The 11 water systems were ordered to reduce the arsenic levels by treating the water or replacing or rehabilitating their water wells to meet federal arsenic level standards by 2010. Systems that fail to comply face penalties of up to $32,500 per day for each violation.
The standard as of Jan. 23, 2006 is 10 parts per billion, the equivalent of a few drops of ink in Olympic-size swimming pool. The level set in the 1970s was 55 parts per billion, the EPA said.
A water system is considered out of compliance if arsenic readings are above 10 parts per billion for four consecutive quarters. The EPA said levels above 15 or 20 parts per billion are of concern, particularly to children, pregnant women and those with compromised immune systems.
Arsenic is a naturally occurring mineral found throughout the United States. It is a known carcinogen, and ingesting high levels over many years can increase the chance of lung, bladder and skin cancers as well as heart disease, diabetes and neurological damage, according to the EPA. It inhibits the body's ability to fight off cancer and other diseases.
The Sonoma County public water systems identified as being out of compliance are Groskopf Warehouse and Logistics in Sonoma; Rancho de Sonoma Mobile Home Park in Sonoma; Lancelot Mobile Home Park in Santa Rosa; the public water system operated by Niels Chew at 21600 Eighth St. in Sonoma and J. Vineyards & Winery in Healdsburg.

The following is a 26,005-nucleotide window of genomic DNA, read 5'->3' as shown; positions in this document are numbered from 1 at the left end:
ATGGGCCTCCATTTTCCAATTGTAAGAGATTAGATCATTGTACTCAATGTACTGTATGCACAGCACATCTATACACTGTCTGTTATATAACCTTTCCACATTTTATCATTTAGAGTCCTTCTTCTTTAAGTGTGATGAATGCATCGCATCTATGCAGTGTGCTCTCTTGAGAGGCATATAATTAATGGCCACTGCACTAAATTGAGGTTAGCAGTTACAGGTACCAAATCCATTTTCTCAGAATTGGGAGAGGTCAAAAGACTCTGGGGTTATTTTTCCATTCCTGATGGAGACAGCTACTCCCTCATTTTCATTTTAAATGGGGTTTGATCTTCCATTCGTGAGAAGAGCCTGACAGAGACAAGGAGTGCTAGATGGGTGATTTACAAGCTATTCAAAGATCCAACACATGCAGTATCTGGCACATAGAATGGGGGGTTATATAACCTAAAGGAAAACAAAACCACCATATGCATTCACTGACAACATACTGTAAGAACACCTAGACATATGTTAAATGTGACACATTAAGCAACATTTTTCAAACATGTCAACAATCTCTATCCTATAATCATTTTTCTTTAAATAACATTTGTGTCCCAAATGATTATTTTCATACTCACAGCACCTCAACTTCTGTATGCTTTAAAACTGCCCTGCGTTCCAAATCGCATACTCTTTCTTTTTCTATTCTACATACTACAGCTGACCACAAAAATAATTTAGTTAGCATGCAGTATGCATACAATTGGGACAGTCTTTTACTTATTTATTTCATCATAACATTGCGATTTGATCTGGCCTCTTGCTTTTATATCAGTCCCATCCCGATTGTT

The five water systems serve between 30 and 200 people, and the levels of arsenic in their water ranged between 18 and 50 parts per billion, the EPA said.
The 11 water systems are required to submit a written compliance plan that describes how they will return their drinking water systems to compliance and the management controls that will be put in place.
Everett Pringle, coordinator of the EPA's Region 9 Drinking Water Enforcement Office, said the water systems singled out are expected to be fully compliant by 2010. He said they will be eligible for financial assistance to make any necessary infrastructure improvements.
The EPA said it will also assess whether the public water systems need more time to comply with the arsenic standards as 2010 nears.
The arsenic standard applies to 54,000 community water systems in the United States. A community water system is one that serves at least 15 locations or 25 residents year-round, including most cities, towns, apartments and mobile home parks with their own water supplies.
The EPA estimates 5 percent, or 3,000 community water systems serving 11 million people, will have to take corrective action to lower the current levels of arsenic in their drinking water.
EPA officials said the 11 water systems are the first in the state to be cited for non-compliance and that 20 or 30 more will receive enforcement notices.